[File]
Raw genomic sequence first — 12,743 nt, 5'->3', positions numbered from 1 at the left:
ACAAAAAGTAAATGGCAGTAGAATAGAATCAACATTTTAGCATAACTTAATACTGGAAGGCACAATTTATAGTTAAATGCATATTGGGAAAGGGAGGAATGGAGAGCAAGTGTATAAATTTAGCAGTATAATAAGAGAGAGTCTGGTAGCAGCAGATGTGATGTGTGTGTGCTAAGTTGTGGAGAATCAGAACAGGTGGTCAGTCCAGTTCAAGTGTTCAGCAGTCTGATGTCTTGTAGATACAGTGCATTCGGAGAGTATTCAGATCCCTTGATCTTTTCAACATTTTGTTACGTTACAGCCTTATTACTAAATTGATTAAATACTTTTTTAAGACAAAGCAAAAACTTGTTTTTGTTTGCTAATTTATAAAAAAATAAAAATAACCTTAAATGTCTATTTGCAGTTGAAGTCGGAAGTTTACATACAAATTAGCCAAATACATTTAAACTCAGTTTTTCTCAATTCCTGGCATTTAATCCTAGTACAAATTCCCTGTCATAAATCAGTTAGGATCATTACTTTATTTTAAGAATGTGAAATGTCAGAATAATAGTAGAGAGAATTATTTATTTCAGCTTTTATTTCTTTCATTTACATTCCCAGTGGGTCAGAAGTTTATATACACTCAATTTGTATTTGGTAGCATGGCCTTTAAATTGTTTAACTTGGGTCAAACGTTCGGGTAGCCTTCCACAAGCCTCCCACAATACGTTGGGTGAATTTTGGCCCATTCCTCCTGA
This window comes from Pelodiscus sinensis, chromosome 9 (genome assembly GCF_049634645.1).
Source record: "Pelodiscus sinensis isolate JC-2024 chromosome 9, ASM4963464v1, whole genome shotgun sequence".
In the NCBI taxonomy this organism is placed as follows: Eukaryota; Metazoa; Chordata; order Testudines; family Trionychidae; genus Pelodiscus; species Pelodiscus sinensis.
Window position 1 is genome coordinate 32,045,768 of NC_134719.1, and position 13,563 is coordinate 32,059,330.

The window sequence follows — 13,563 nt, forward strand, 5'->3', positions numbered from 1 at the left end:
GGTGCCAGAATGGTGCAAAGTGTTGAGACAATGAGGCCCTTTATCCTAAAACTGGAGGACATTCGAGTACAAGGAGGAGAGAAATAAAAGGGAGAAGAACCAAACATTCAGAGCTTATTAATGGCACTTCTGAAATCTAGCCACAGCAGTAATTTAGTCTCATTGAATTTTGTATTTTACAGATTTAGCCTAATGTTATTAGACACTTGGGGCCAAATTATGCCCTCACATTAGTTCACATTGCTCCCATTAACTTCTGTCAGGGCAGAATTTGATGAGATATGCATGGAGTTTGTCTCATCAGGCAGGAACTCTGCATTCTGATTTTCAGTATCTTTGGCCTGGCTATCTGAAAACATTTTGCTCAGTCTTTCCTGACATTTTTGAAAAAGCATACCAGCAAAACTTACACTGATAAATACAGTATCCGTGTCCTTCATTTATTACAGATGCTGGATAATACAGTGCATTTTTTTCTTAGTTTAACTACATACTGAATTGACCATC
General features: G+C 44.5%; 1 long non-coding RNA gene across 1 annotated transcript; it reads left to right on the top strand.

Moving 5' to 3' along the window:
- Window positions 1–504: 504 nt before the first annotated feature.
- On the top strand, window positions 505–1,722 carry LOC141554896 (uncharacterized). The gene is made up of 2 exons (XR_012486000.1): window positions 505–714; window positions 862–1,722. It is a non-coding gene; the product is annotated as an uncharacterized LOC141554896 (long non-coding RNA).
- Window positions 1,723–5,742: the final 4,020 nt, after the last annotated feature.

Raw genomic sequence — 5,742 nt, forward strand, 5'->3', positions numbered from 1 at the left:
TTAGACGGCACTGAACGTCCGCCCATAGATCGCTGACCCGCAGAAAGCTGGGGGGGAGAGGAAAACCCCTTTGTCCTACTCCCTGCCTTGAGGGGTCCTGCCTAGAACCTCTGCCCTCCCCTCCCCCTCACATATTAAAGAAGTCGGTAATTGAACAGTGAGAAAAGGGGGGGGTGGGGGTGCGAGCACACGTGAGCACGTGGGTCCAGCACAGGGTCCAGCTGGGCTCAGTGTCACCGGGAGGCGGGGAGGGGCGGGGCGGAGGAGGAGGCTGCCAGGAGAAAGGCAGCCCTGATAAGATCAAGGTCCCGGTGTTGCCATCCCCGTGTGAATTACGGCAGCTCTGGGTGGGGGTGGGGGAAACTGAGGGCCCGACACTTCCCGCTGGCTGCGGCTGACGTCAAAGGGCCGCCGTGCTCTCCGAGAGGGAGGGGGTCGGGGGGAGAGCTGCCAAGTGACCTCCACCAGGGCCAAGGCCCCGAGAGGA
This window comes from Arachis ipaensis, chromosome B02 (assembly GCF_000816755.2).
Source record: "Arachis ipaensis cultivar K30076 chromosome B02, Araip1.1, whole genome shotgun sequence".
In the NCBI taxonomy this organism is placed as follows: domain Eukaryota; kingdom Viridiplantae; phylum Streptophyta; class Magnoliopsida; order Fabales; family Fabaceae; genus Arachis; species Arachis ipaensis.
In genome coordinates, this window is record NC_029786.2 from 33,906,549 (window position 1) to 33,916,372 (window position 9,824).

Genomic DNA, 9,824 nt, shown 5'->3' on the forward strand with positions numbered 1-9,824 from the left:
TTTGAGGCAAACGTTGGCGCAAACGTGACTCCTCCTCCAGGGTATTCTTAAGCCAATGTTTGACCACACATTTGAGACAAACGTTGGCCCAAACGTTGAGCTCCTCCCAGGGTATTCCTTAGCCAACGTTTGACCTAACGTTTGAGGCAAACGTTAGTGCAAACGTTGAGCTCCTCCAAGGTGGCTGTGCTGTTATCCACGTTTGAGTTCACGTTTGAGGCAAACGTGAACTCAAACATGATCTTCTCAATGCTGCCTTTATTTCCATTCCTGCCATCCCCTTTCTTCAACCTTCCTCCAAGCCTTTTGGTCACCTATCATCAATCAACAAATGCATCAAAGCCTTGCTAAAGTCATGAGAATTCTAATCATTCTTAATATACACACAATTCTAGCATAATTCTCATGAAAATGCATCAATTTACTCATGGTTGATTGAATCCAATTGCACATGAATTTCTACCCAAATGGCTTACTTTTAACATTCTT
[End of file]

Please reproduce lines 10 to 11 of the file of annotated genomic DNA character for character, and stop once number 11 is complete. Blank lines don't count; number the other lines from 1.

Moving 5' to 3' along the window:
- Window positions 1–504: 504 nt before the first annotated feature.